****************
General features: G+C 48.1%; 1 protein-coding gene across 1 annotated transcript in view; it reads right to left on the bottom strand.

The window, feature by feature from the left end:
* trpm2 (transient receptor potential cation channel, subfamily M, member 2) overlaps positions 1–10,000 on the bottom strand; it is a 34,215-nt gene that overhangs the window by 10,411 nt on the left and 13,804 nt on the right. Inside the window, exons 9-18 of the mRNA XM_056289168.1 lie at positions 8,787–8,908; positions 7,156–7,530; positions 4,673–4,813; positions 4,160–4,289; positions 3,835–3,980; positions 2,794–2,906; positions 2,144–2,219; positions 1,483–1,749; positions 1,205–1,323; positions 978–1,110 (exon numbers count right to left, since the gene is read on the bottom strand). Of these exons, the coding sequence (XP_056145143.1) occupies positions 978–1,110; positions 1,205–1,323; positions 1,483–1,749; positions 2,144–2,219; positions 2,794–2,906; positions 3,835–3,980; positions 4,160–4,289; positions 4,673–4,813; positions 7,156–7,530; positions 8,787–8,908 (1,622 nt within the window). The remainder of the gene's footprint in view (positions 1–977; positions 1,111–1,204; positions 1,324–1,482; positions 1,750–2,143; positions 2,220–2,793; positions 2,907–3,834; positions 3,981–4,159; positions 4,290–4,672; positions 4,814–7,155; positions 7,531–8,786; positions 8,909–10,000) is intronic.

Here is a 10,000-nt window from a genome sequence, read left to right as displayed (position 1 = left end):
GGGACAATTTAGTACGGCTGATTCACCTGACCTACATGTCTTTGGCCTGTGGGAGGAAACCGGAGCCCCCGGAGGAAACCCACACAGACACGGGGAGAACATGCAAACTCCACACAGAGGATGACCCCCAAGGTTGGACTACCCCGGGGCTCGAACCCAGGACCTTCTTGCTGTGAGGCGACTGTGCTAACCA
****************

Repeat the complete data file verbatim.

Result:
General features: G+C 48.1%; 1 protein-coding gene across 1 annotated transcript in view; it reads right to left on the bottom strand.

The window, feature by feature from the left end:
* trpm2 (transient receptor potential cation channel, subfamily M, member 2) overlaps positions 1–10,000 on the bottom strand; it is a 34,215-nt gene that overhangs the window by 10,411 nt on the left and 13,804 nt on the right. Inside the window, exons 9-18 of the mRNA XM_056289168.1 lie at positions 8,787–8,908; positions 7,156–7,530; positions 4,673–4,813; positions 4,160–4,289; positions 3,835–3,980; positions 2,794–2,906; positions 2,144–2,219; positions 1,483–1,749; positions 1,205–1,323; positions 978–1,110 (exon numbers count right to left, since the gene is read on the bottom strand). Of these exons, the coding sequence (XP_056145143.1) occupies positions 978–1,110; positions 1,205–1,323; positions 1,483–1,749; positions 2,144–2,219; positions 2,794–2,906; positions 3,835–3,980; positions 4,160–4,289; positions 4,673–4,813; positions 7,156–7,530; positions 8,787–8,908 (1,622 nt within the window). The remainder of the gene's footprint in view (positions 1–977; positions 1,111–1,204; positions 1,324–1,482; positions 1,750–2,143; positions 2,220–2,793; positions 2,907–3,834; positions 3,981–4,159; positions 4,290–4,672; positions 4,814–7,155; positions 7,531–8,786; positions 8,909–10,000) is intronic.

Here is a 10,000-nt window from a genome sequence, read left to right as displayed (position 1 = left end):
GGGACAATTTAGTACGGCTGATTCACCTGACCTACATGTCTTTGGCCTGTGGGAGGAAACCGGAGCCCCCGGAGGAAACCCACACAGACACGGGGAGAACATGCAAACTCCACACAGAGGATGACCCCCAAGGTTGGACTACCCCGGGGCTCGAACCCAGGACCTTCTTGCTGTGAGGCGACTGTGCTAACCA